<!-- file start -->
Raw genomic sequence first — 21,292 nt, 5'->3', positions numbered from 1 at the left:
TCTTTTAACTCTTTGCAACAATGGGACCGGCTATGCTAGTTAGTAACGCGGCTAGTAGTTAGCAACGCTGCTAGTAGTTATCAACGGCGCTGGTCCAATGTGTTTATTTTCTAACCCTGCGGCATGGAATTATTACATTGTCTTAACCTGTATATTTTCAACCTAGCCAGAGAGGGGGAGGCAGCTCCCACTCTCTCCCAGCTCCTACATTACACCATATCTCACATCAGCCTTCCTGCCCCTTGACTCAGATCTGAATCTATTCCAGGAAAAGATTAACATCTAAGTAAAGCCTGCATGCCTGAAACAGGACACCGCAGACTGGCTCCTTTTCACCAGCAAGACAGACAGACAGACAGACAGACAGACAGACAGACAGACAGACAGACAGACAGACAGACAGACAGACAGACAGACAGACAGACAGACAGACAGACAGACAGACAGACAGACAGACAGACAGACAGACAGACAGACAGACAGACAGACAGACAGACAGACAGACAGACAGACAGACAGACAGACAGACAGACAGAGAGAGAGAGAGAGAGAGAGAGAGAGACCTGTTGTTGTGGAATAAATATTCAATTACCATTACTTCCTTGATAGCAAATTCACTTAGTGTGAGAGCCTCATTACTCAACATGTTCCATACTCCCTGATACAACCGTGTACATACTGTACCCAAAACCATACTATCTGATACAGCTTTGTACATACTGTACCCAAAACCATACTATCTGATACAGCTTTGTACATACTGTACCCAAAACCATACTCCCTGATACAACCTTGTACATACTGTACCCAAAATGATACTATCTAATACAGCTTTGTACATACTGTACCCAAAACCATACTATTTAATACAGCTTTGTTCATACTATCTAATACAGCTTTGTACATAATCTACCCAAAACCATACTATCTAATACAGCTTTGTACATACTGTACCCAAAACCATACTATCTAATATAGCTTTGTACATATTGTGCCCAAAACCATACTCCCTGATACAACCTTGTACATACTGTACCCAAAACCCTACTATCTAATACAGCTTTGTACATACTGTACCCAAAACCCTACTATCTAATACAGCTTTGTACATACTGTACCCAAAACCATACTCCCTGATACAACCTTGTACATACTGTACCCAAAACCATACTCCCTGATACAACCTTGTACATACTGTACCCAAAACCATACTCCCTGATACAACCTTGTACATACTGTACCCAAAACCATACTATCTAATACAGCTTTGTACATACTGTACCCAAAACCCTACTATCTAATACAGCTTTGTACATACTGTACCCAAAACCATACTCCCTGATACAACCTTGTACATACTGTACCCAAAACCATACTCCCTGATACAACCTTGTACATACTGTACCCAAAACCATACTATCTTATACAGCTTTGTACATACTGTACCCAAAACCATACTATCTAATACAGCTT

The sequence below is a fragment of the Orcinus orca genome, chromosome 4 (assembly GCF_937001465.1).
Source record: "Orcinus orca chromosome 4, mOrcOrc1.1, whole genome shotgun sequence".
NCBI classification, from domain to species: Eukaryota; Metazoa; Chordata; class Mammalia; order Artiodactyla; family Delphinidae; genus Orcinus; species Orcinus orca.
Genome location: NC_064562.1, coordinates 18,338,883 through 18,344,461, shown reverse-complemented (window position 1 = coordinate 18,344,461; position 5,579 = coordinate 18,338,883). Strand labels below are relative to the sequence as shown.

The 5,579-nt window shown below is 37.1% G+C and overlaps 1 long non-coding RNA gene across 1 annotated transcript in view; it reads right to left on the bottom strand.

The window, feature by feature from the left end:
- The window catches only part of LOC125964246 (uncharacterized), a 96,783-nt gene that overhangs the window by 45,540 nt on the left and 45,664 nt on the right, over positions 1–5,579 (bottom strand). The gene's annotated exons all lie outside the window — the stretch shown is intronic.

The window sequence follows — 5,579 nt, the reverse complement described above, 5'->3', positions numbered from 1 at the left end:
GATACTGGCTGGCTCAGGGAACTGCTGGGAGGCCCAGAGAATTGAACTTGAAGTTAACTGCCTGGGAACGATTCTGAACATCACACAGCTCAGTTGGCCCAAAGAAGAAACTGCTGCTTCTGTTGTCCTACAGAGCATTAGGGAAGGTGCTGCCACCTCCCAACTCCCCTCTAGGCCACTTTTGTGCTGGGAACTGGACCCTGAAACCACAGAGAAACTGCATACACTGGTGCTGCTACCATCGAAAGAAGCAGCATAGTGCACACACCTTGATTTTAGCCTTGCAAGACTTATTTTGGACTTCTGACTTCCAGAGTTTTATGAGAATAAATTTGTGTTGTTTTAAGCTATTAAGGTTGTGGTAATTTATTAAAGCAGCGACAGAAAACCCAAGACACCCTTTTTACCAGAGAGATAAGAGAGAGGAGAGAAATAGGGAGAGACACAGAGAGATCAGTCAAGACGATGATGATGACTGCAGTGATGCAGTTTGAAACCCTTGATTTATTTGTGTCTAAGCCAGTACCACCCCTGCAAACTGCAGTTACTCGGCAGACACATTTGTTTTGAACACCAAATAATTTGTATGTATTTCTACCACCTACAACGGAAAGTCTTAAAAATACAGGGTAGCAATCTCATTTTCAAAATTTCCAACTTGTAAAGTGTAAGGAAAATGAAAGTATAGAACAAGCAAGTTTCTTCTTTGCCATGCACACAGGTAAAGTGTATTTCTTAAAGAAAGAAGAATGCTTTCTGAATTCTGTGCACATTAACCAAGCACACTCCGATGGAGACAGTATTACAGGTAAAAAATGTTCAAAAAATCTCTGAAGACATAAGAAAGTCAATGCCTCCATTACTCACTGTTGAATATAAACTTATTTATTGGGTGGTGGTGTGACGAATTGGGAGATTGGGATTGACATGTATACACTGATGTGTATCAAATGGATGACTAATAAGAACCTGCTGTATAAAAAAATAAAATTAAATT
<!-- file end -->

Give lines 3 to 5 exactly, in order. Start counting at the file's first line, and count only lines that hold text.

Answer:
The sequence below is a fragment of the Orcinus orca genome, chromosome 4 (assembly GCF_937001465.1).
Source record: "Orcinus orca chromosome 4, mOrcOrc1.1, whole genome shotgun sequence".
NCBI classification, from domain to species: Eukaryota; Metazoa; Chordata; class Mammalia; order Artiodactyla; family Delphinidae; genus Orcinus; species Orcinus orca.